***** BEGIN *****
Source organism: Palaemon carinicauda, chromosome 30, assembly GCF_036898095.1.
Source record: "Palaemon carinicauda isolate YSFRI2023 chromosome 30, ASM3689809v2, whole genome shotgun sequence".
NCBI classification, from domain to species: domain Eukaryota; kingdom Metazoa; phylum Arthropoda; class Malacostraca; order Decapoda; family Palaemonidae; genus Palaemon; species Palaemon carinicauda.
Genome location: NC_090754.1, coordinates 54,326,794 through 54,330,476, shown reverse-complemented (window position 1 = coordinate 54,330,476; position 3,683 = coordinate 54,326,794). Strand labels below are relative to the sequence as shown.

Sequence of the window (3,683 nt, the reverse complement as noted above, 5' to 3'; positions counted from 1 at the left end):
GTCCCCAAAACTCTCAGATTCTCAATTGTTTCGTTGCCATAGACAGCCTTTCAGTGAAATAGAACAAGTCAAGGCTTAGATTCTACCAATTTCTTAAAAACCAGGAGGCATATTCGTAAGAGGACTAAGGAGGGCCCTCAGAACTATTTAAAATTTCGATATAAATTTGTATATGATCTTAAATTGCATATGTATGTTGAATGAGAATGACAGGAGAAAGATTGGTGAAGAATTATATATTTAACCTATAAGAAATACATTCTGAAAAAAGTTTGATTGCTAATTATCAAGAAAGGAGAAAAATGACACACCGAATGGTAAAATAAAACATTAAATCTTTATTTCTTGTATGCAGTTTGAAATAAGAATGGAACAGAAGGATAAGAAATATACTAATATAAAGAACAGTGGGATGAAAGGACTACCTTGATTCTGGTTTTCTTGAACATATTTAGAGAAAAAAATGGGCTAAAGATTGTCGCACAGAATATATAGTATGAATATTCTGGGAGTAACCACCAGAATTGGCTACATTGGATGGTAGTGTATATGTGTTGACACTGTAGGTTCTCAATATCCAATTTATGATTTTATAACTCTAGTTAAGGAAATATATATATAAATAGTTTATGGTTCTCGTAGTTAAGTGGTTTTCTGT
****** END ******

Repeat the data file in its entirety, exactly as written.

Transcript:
Source organism: Palaemon carinicauda, chromosome 30, assembly GCF_036898095.1.
Source record: "Palaemon carinicauda isolate YSFRI2023 chromosome 30, ASM3689809v2, whole genome shotgun sequence".
NCBI classification, from domain to species: domain Eukaryota; kingdom Metazoa; phylum Arthropoda; class Malacostraca; order Decapoda; family Palaemonidae; genus Palaemon; species Palaemon carinicauda.
Genome location: NC_090754.1, coordinates 54,326,794 through 54,330,476, shown reverse-complemented (window position 1 = coordinate 54,330,476; position 3,683 = coordinate 54,326,794). Strand labels below are relative to the sequence as shown.

Sequence of the window (3,683 nt, the reverse complement as noted above, 5' to 3'; positions counted from 1 at the left end):
GTCCCCAAAACTCTCAGATTCTCAATTGTTTCGTTGCCATAGACAGCCTTTCAGTGAAATAGAACAAGTCAAGGCTTAGATTCTACCAATTTCTTAAAAACCAGGAGGCATATTCGTAAGAGGACTAAGGAGGGCCCTCAGAACTATTTAAAATTTCGATATAAATTTGTATATGATCTTAAATTGCATATGTATGTTGAATGAGAATGACAGGAGAAAGATTGGTGAAGAATTATATATTTAACCTATAAGAAATACATTCTGAAAAAAGTTTGATTGCTAATTATCAAGAAAGGAGAAAAATGACACACCGAATGGTAAAATAAAACATTAAATCTTTATTTCTTGTATGCAGTTTGAAATAAGAATGGAACAGAAGGATAAGAAATATACTAATATAAAGAACAGTGGGATGAAAGGACTACCTTGATTCTGGTTTTCTTGAACATATTTAGAGAAAAAAATGGGCTAAAGATTGTCGCACAGAATATATAGTATGAATATTCTGGGAGTAACCACCAGAATTGGCTACATTGGATGGTAGTGTATATGTGTTGACACTGTAGGTTCTCAATATCCAATTTATGATTTTATAACTCTAGTTAAGGAAATATATATATAAATAGTTTATGGTTCTCGTAGTTAAGTGGTTTTCTGT